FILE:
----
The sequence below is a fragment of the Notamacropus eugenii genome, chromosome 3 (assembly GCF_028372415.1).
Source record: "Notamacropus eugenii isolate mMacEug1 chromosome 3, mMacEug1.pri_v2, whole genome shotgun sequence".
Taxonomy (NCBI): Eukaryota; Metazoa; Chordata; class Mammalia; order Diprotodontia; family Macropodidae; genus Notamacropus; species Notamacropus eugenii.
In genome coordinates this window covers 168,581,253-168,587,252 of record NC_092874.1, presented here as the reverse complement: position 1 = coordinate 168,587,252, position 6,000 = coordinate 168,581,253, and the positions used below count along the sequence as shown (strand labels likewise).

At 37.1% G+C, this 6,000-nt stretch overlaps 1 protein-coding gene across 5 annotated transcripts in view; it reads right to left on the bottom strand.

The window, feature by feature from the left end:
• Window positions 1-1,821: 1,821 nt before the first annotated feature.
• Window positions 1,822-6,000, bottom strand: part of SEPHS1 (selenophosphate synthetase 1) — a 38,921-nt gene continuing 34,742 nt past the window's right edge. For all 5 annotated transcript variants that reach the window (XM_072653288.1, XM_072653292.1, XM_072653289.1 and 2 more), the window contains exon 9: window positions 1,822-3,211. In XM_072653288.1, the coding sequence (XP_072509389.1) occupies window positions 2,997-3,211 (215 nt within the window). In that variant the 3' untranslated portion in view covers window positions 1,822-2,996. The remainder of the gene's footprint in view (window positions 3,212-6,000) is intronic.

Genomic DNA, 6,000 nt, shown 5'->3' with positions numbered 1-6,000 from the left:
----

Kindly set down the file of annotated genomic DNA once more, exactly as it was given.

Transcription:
The sequence below is a fragment of the Notamacropus eugenii genome, chromosome 3 (assembly GCF_028372415.1).
Source record: "Notamacropus eugenii isolate mMacEug1 chromosome 3, mMacEug1.pri_v2, whole genome shotgun sequence".
Taxonomy (NCBI): Eukaryota; Metazoa; Chordata; class Mammalia; order Diprotodontia; family Macropodidae; genus Notamacropus; species Notamacropus eugenii.
In genome coordinates this window covers 168,581,253-168,587,252 of record NC_092874.1, presented here as the reverse complement: position 1 = coordinate 168,587,252, position 6,000 = coordinate 168,581,253, and the positions used below count along the sequence as shown (strand labels likewise).

At 37.1% G+C, this 6,000-nt stretch overlaps 1 protein-coding gene across 5 annotated transcripts in view; it reads right to left on the bottom strand.

The window, feature by feature from the left end:
• Window positions 1-1,821: 1,821 nt before the first annotated feature.
• Window positions 1,822-6,000, bottom strand: part of SEPHS1 (selenophosphate synthetase 1) — a 38,921-nt gene continuing 34,742 nt past the window's right edge. For all 5 annotated transcript variants that reach the window (XM_072653288.1, XM_072653292.1, XM_072653289.1 and 2 more), the window contains exon 9: window positions 1,822-3,211. In XM_072653288.1, the coding sequence (XP_072509389.1) occupies window positions 2,997-3,211 (215 nt within the window). In that variant the 3' untranslated portion in view covers window positions 1,822-2,996. The remainder of the gene's footprint in view (window positions 3,212-6,000) is intronic.

Genomic DNA, 6,000 nt, shown 5'->3' with positions numbered 1-6,000 from the left: